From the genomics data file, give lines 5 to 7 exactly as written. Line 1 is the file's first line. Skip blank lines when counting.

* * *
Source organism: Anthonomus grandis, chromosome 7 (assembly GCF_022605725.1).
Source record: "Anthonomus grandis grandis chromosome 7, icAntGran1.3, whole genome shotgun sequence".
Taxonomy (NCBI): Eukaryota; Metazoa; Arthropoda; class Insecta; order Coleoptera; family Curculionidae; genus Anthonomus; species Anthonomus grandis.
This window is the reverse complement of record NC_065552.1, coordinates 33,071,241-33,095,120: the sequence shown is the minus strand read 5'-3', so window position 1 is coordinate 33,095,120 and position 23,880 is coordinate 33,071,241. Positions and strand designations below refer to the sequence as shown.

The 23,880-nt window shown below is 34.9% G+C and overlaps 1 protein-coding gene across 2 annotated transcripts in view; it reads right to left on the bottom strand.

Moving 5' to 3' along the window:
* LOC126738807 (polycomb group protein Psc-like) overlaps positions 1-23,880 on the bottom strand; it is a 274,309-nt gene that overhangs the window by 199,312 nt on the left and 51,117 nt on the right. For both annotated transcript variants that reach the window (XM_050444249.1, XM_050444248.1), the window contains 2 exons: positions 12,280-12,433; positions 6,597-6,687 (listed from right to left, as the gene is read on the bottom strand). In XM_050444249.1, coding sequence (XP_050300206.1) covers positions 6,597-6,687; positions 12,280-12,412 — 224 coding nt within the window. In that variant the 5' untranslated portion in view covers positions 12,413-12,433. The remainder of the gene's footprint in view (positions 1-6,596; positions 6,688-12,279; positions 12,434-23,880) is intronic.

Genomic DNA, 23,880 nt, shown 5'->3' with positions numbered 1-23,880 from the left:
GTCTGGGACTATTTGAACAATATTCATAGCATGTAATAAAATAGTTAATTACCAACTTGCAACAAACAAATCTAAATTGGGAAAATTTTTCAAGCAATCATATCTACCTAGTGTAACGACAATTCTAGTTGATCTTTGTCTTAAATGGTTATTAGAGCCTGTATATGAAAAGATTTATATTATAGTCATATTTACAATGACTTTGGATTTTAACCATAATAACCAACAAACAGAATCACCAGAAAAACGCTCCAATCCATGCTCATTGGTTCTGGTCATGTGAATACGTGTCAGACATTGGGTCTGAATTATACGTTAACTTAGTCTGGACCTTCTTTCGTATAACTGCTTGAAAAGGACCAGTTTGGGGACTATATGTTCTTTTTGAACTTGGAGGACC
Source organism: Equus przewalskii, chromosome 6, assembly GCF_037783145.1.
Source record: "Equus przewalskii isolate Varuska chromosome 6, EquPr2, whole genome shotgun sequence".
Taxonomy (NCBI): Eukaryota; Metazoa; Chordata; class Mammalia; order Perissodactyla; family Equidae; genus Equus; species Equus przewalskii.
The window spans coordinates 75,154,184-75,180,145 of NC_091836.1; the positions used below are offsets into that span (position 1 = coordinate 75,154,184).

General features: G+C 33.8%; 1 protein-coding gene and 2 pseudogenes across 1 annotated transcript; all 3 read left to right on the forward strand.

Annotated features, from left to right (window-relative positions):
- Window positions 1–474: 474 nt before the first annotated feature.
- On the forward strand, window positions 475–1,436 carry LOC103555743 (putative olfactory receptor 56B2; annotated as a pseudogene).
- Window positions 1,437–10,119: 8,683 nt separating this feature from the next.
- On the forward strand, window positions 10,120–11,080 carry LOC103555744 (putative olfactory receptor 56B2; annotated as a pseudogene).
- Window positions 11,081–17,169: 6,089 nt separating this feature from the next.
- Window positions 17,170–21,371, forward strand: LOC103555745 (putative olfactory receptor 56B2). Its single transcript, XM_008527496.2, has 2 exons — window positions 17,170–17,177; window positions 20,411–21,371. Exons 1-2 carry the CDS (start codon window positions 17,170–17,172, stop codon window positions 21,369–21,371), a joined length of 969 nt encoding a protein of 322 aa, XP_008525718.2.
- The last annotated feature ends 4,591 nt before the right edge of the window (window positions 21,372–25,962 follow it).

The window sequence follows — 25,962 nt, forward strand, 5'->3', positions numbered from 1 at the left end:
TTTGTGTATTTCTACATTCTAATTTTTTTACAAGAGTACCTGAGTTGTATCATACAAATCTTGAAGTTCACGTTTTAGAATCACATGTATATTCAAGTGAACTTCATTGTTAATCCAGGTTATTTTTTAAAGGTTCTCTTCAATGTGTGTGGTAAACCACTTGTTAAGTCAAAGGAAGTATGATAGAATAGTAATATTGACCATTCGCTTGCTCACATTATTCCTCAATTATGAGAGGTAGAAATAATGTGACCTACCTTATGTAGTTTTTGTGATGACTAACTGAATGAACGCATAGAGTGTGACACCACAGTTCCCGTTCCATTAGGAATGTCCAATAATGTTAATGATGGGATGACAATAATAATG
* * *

The 23,880-nt window shown below is 34.9% G+C and overlaps 1 protein-coding gene across 2 annotated transcripts in view; it reads right to left on the bottom strand.

Moving 5' to 3' along the window:
* LOC126738807 (polycomb group protein Psc-like) overlaps positions 1-23,880 on the bottom strand; it is a 274,309-nt gene that overhangs the window by 199,312 nt on the left and 51,117 nt on the right. For both annotated transcript variants that reach the window (XM_050444249.1, XM_050444248.1), the window contains 2 exons: positions 12,280-12,433; positions 6,597-6,687 (listed from right to left, as the gene is read on the bottom strand). In XM_050444249.1, coding sequence (XP_050300206.1) covers positions 6,597-6,687; positions 12,280-12,412 — 224 coding nt within the window. In that variant the 5' untranslated portion in view covers positions 12,413-12,433. The remainder of the gene's footprint in view (positions 1-6,596; positions 6,688-12,279; positions 12,434-23,880) is intronic.